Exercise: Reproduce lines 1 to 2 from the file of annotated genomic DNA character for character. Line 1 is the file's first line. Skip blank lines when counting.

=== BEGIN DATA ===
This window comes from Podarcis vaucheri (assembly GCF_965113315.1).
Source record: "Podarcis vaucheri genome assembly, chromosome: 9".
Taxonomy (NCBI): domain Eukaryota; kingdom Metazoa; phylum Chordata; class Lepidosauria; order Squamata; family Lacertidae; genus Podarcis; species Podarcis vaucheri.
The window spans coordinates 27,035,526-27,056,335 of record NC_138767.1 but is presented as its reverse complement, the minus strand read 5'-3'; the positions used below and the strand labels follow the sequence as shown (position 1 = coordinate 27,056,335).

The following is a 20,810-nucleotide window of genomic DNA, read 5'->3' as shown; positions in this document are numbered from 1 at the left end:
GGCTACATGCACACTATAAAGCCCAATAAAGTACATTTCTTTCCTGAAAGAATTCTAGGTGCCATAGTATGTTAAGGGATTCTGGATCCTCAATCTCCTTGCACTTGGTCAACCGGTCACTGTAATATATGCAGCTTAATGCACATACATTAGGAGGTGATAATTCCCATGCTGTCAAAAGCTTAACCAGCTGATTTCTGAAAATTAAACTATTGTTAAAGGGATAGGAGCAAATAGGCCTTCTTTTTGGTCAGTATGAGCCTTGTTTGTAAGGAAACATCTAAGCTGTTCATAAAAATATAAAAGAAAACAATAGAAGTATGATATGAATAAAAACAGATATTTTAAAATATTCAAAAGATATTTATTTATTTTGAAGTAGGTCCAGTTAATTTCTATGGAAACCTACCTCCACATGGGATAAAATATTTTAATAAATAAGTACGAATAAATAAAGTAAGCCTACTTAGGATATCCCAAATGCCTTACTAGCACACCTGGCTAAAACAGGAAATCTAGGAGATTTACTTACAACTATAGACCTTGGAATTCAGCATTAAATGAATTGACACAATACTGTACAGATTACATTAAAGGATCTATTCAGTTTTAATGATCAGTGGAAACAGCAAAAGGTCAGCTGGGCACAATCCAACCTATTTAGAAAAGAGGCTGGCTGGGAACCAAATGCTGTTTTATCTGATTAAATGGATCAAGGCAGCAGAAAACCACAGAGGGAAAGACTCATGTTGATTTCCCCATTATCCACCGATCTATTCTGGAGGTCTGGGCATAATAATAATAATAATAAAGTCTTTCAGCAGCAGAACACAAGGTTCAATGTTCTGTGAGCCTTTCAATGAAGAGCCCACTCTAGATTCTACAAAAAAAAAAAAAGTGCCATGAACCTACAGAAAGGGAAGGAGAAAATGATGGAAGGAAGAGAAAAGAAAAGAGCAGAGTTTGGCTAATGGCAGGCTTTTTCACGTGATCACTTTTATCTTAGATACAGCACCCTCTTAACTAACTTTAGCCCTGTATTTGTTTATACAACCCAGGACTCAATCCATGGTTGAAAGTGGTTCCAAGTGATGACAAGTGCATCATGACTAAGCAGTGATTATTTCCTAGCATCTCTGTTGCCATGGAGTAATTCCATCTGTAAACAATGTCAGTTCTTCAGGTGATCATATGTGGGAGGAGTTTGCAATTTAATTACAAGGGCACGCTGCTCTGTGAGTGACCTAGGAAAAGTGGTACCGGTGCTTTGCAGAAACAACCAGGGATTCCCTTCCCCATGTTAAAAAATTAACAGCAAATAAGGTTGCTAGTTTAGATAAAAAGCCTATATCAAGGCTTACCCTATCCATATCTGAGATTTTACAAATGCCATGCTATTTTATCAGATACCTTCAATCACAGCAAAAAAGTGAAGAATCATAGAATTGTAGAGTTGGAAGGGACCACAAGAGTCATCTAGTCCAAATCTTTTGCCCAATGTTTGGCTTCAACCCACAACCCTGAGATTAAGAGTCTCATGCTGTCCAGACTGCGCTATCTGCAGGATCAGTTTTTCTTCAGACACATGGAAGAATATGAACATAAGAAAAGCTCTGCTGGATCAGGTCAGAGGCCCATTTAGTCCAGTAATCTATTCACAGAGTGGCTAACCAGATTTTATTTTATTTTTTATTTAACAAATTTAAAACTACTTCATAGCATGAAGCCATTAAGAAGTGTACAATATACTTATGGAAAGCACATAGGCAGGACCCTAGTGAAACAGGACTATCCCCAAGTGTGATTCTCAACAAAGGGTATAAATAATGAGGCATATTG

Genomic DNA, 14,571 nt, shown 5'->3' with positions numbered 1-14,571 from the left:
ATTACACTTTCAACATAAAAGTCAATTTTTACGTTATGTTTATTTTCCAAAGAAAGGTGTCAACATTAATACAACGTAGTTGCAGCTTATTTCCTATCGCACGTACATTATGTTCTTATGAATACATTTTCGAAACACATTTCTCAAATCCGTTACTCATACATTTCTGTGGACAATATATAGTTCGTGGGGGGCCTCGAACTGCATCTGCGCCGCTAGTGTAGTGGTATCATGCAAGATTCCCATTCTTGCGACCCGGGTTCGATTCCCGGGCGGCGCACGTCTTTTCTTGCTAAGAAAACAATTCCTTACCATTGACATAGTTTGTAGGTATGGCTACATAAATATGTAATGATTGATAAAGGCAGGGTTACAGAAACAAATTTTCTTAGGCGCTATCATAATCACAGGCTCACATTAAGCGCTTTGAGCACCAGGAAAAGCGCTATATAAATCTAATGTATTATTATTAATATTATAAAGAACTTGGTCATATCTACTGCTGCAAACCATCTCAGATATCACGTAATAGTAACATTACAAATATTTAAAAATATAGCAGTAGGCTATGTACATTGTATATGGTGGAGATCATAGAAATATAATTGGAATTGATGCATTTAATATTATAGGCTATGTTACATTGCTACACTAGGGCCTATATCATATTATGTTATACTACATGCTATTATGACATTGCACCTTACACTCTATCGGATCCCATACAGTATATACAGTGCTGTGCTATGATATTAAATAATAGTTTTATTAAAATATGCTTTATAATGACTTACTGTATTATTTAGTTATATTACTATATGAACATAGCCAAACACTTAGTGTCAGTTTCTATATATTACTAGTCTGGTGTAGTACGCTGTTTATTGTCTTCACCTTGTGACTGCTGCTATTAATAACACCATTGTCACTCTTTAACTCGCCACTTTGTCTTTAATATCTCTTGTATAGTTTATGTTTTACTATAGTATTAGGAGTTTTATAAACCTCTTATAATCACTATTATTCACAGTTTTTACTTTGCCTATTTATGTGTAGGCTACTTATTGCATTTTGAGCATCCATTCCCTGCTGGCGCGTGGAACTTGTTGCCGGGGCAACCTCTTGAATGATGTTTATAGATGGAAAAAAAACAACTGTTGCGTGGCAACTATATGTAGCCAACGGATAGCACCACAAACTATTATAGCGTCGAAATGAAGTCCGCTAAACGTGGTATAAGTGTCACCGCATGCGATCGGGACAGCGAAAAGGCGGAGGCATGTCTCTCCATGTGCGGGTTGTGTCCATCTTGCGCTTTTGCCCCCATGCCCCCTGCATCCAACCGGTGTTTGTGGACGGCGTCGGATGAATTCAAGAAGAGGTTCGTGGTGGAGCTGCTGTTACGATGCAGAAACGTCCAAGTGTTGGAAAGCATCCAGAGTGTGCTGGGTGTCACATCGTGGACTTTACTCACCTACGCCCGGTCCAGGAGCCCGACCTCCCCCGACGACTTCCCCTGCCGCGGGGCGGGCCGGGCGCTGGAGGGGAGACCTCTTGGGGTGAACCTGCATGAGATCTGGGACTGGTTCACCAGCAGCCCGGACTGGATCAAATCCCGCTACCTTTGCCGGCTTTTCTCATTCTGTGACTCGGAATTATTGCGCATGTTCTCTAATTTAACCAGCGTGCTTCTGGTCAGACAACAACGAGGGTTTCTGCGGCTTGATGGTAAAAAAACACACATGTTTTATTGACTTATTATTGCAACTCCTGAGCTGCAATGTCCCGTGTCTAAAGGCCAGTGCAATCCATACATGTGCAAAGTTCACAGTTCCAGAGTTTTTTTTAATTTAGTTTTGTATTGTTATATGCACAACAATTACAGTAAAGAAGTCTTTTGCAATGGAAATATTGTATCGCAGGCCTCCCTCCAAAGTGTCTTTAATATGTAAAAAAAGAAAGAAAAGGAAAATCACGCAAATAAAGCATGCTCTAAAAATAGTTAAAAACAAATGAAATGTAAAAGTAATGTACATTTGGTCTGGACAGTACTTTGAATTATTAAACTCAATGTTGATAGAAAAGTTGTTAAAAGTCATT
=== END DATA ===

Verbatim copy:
This window comes from Podarcis vaucheri (assembly GCF_965113315.1).
Source record: "Podarcis vaucheri genome assembly, chromosome: 9".